My dear brothers and sisters in Christ,
A couple of weeks ago I was having lunch with my mother at the nursing home where she lives. While we were eating in the dining room, there was a television program on the big screen television broadcasting a cooking program called, Special Sunday Suppers. The host of the show started the program by saying that “Sundays were made for sleeping late and then spending the rest of the day preparing your special Sunday supper.” The host’s statement was somewhat understandable given that the name of the program was Special Sunday Suppers, but I could not help but think that he really missed the point in terms of what “Sundays were made for.”
The host then introduced four guests on the program, asking each one to describe his or her typical Sunday routine. Most of them answered along the lines that they slept in, read the newspaper with a cup of coffee, took the dog out for a walk, then got showered and dressed to go shopping and prepare their special Sunday supper. Only one guest mentioned that her Sunday routine included going to church with her family. So one out of five people on this program included going to church as part of their typical Sunday routine.
One out of five, or 20 percent, unfortunately is pretty typical of church attendance in our country. In our diocese, perhaps a third of Catholics go to church on a typical Sunday. That might be slightly better than the national average, but still translates to the distressing fact that two-thirds of our Catholics are not attending Mass on a given Sunday. That is not indicative of a very robust or dedicated faith community. We know these lukewarm Catholics are out there, given the large numbers of people that show up on Christmas and Easter. Yet, many of the two-thirds who do not regularly attend Mass might still consider themselves to be good Catholics.
Once, when I was serving as pastor of a parish with a school, I had a discussion with our parish school board about how to get the parents of the school children to attend Mass. It baffled me that parents would spend money on tuition and then undercut the whole point of Catholic education by not bringing their children to Mass. I asked what policies we might consider to increase Sunday Mass attendance among our school families. One of the members of the school board surprised me with his response. It surprised me because he was an active member of the school board and volunteered a lot of his time helping out around the school. Yet his comment on this issue was that he was a “1960’s kind of guy and didn’t like people telling him what to do!”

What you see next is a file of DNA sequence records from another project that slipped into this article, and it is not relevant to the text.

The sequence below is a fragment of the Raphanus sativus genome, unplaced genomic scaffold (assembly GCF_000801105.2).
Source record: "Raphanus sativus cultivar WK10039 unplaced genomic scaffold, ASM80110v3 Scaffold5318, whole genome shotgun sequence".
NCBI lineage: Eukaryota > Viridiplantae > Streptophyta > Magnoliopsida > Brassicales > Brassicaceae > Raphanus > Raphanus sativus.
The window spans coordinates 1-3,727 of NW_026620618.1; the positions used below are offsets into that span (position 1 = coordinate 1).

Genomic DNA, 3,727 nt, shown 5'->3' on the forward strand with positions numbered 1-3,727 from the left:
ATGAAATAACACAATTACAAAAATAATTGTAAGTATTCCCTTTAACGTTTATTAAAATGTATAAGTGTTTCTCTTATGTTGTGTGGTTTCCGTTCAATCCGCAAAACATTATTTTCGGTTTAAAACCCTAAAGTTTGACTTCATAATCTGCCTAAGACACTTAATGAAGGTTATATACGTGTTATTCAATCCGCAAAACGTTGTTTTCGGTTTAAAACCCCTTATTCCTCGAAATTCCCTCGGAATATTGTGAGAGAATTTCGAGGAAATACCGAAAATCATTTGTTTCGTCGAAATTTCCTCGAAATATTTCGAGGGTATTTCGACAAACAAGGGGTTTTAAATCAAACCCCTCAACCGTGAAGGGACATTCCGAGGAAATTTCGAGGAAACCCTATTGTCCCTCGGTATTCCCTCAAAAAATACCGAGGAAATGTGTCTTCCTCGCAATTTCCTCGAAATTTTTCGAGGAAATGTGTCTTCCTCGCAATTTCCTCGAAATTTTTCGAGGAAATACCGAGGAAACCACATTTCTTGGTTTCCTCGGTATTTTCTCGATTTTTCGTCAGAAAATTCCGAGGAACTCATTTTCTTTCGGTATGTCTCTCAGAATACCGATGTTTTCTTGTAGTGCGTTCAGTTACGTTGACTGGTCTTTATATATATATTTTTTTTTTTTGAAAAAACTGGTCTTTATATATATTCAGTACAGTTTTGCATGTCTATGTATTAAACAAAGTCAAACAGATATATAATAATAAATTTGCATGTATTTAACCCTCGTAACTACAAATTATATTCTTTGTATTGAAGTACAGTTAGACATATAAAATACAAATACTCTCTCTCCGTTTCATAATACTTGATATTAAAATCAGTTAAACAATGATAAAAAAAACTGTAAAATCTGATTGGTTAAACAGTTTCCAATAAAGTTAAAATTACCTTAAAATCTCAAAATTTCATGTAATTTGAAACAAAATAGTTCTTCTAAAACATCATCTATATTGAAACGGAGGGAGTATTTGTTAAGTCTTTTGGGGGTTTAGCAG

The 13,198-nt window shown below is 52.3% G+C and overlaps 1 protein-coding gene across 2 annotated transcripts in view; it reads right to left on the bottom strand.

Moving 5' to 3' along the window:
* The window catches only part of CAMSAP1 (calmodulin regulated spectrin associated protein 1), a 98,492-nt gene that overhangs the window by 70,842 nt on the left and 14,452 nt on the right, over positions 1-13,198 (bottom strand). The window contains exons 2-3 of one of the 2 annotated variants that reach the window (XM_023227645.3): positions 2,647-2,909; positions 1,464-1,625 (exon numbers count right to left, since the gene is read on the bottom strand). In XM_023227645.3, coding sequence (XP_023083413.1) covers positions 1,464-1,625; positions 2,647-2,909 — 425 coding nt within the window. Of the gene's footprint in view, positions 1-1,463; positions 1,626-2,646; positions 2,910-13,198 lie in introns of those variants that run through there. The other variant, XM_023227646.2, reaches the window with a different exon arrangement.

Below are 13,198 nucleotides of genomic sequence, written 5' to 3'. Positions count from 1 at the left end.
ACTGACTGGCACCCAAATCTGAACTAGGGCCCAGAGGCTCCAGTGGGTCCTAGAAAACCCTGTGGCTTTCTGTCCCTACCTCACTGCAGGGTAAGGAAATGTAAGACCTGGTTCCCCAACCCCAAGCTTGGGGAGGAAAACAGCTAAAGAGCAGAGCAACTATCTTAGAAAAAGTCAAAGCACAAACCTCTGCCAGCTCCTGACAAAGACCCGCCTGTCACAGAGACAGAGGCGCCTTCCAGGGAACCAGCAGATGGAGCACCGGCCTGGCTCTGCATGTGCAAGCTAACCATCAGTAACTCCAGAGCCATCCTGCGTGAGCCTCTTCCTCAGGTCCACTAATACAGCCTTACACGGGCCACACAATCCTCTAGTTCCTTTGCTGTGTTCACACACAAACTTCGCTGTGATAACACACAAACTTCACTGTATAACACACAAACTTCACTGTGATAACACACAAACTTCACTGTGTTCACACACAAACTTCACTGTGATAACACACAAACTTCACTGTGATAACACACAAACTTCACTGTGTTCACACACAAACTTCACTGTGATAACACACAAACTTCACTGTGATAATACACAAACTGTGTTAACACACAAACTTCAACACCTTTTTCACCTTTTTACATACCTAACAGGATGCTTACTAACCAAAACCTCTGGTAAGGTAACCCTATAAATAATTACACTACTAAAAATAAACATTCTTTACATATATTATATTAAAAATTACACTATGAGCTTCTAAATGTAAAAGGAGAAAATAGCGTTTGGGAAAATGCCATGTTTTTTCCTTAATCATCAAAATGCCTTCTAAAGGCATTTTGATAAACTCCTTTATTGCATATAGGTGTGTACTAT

I responded that the requirement to go to Mass on Sunday was not my idea, that it was the third of the Ten Commandments, “Thou shalt keep holy the Sabbath.” For Jewish people the Sabbath is Saturday, but for Christians it is Sunday, since Sunday is the day that Jesus rose from the dead.
People also tend to scoff at the idea that missing Mass on Sunday is a mortal sin. Just as the snake tempted Eve in the Garden of Eden to eat the forbidden fruit by suggesting that she would not die if she did so despite God’s instruction to the contrary (cf. Genesis 3-1-3), so the devil tempts people to think that missing Mass on Sunday is not a mortal or grave sin despite the church’s clear teaching to the contrary (see the Catechism of the Catholic Church, n. 2181). They wonder: how can missing Mass on Sunday be a mortal sin?
The answer is contained in the definition of the word “mortal,” which comes from the Latin, mortalis, which means, “deadly.” Mortal sins are deadly to our relationship with God. Missing Mass on Sunday kills our relationship with God because all relationships require spending quality time with the other partner in the relationship. Imagine spouses seeing each other only once a month or parents spending time with their children only twice a month. Those relationships would not last very long. God asks us to spend quality time with him in church at least once a week at Mass. If we fail to do so, we should not be surprised that our relationship with God will wither and die.
Lent is a time for examining our lives to see how we can improve, especially in terms of our relationship with God. Looking at our own shortcomings with a firm resolution to improve is the sure path to becoming a better and happier person as a faithful disciple of our Lord Jesus Christ.
May God give us this grace. Amen.